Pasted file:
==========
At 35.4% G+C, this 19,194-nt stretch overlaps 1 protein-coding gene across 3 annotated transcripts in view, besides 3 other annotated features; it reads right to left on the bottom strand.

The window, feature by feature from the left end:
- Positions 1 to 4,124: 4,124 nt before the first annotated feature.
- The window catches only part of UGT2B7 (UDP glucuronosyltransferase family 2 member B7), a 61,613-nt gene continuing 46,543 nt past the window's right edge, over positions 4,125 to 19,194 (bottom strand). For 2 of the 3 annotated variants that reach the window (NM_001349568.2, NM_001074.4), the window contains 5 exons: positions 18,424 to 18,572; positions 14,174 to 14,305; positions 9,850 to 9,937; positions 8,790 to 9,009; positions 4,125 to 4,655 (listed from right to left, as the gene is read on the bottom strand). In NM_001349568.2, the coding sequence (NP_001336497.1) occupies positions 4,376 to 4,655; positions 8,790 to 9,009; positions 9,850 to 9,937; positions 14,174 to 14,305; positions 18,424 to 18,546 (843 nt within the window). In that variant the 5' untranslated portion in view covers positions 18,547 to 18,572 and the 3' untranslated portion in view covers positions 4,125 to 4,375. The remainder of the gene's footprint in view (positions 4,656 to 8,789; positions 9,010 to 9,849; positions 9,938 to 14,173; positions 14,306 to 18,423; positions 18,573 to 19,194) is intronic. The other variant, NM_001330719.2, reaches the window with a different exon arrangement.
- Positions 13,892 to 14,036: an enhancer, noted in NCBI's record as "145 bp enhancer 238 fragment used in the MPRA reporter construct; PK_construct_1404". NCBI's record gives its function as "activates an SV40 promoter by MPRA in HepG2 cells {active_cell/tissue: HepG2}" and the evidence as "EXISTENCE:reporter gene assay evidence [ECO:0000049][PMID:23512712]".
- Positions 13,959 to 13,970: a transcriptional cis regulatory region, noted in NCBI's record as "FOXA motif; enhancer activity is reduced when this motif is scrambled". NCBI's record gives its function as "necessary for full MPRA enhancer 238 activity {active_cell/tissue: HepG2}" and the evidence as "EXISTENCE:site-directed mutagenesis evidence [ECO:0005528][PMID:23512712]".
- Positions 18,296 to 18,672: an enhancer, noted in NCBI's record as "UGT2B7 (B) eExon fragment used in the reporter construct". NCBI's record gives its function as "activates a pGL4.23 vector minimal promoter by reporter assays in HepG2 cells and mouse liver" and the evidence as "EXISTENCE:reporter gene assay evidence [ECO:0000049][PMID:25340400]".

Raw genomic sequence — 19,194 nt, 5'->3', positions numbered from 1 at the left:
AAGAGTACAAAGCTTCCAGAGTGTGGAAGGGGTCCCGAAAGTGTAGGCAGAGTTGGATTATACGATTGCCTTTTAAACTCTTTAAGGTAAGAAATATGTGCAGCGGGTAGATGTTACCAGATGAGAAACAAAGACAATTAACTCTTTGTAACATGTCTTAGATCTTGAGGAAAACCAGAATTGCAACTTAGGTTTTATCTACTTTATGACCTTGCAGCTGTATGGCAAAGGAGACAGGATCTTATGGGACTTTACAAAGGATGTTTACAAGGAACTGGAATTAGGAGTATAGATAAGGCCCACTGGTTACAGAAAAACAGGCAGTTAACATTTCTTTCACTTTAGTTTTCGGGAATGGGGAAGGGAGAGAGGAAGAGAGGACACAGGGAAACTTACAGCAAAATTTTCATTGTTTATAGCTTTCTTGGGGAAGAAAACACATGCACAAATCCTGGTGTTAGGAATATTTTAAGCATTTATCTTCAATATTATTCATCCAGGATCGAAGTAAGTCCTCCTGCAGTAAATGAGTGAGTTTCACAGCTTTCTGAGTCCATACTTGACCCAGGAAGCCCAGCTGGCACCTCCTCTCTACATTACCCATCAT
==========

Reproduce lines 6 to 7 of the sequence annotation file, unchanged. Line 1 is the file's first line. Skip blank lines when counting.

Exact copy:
- Positions 13,959 to 13,970: a transcriptional cis regulatory region, noted in NCBI's record as "FOXA motif; enhancer activity is reduced when this motif is scrambled". NCBI's record gives its function as "necessary for full MPRA enhancer 238 activity {active_cell/tissue: HepG2}" and the evidence as "EXISTENCE:site-directed mutagenesis evidence [ECO:0005528][PMID:23512712]".
- Positions 18,296 to 18,672: an enhancer, noted in NCBI's record as "UGT2B7 (B) eExon fragment used in the reporter construct". NCBI's record gives its function as "activates a pGL4.23 vector minimal promoter by reporter assays in HepG2 cells and mouse liver" and the evidence as "EXISTENCE:reporter gene assay evidence [ECO:0000049][PMID:25340400]".